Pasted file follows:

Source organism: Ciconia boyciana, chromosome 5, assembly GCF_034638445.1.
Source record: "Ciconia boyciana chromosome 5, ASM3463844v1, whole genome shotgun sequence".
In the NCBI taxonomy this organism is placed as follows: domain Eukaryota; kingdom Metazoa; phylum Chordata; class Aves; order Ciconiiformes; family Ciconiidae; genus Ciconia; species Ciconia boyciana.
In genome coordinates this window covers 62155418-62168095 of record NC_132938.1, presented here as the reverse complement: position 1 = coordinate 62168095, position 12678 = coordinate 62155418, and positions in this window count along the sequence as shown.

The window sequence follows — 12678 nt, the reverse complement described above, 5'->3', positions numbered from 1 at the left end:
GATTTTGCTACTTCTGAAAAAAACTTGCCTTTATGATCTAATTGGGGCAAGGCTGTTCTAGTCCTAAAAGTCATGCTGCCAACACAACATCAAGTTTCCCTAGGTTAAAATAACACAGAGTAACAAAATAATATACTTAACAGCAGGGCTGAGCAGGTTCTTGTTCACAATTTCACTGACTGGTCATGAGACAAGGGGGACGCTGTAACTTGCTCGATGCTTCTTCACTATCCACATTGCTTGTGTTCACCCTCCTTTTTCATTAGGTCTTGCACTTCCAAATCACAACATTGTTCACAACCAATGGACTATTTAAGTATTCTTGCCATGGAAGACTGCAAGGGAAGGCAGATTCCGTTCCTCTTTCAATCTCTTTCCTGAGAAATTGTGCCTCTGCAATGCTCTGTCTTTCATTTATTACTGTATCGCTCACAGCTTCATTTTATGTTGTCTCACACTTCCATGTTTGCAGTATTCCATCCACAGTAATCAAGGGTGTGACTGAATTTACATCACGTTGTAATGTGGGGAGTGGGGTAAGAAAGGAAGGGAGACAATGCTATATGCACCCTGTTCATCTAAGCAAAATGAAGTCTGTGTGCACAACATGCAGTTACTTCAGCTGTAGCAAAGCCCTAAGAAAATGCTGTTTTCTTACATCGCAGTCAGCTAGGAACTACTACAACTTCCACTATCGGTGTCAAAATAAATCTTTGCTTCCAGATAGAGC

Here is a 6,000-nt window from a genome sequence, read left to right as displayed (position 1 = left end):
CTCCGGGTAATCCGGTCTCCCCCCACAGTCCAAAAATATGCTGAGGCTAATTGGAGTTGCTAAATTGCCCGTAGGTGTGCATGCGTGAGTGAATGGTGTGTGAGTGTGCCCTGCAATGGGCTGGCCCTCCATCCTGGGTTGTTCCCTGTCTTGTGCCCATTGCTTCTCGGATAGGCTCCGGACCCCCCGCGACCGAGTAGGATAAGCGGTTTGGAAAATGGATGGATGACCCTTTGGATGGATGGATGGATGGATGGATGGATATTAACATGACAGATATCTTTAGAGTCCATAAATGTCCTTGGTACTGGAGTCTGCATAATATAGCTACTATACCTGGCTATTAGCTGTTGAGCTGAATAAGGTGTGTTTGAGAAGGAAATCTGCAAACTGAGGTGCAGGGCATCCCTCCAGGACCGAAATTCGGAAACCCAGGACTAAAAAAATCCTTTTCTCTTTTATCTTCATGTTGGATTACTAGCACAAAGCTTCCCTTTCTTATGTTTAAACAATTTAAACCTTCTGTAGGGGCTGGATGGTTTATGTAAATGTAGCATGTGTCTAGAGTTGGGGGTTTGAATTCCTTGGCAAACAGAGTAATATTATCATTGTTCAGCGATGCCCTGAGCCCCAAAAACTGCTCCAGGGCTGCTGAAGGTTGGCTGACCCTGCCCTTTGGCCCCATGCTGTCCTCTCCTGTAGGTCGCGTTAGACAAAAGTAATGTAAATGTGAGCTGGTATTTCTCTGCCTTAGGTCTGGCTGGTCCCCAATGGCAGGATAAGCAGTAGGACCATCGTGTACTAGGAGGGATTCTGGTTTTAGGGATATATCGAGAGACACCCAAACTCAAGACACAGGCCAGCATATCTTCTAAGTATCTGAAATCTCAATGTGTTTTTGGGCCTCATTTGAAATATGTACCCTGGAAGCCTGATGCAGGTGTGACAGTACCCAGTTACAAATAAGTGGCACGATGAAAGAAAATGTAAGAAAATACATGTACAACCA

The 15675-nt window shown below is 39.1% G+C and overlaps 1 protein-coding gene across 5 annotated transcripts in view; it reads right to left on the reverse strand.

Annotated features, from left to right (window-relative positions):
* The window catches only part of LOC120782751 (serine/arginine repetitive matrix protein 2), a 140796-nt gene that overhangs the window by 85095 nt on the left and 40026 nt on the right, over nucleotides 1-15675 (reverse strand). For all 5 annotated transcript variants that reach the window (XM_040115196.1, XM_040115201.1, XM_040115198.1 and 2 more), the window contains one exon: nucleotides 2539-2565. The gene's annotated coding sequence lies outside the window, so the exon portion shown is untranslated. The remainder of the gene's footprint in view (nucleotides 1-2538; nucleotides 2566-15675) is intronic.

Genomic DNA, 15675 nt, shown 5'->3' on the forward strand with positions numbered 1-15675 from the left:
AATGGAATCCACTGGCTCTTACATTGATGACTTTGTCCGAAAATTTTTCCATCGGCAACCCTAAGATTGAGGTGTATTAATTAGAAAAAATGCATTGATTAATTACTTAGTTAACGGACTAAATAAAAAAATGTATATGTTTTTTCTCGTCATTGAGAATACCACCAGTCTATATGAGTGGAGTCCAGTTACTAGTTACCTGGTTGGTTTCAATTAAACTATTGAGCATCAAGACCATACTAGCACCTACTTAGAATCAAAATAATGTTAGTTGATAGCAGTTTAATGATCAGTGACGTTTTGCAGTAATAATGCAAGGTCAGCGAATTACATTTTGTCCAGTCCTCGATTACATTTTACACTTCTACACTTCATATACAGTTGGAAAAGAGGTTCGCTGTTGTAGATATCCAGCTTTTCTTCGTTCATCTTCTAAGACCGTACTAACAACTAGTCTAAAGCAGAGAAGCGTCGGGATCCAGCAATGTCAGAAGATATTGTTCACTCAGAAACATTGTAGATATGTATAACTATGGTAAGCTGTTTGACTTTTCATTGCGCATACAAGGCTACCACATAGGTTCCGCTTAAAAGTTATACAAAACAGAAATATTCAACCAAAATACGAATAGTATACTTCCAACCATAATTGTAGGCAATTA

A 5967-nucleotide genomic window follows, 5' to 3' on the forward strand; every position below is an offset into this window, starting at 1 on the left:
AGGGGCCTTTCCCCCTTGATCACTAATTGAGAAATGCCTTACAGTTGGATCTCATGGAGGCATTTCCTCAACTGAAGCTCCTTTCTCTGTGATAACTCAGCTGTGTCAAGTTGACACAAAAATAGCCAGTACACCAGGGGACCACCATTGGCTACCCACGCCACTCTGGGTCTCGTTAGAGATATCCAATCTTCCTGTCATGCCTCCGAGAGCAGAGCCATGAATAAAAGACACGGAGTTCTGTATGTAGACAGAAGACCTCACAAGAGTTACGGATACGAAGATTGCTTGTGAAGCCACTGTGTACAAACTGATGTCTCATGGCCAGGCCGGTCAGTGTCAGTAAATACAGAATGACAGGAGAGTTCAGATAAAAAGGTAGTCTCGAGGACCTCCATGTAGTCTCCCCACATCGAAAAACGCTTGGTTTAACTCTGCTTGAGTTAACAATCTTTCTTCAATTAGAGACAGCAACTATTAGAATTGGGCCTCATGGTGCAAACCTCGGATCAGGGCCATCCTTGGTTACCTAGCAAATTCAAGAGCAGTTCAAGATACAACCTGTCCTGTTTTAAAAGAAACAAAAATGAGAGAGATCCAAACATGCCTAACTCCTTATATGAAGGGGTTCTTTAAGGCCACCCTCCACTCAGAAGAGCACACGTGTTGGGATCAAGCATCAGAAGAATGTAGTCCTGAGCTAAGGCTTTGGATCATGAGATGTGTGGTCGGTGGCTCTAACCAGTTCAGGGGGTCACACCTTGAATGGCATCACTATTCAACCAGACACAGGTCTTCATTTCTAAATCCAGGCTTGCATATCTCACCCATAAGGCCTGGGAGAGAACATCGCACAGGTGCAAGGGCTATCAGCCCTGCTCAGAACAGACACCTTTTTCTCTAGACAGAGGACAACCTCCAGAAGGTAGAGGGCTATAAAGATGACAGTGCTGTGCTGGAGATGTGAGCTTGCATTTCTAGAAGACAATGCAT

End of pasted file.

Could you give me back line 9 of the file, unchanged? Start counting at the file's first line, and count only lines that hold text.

The 15675-nt window shown below is 39.1% G+C and overlaps 1 protein-coding gene across 5 annotated transcripts in view; it reads right to left on the reverse strand.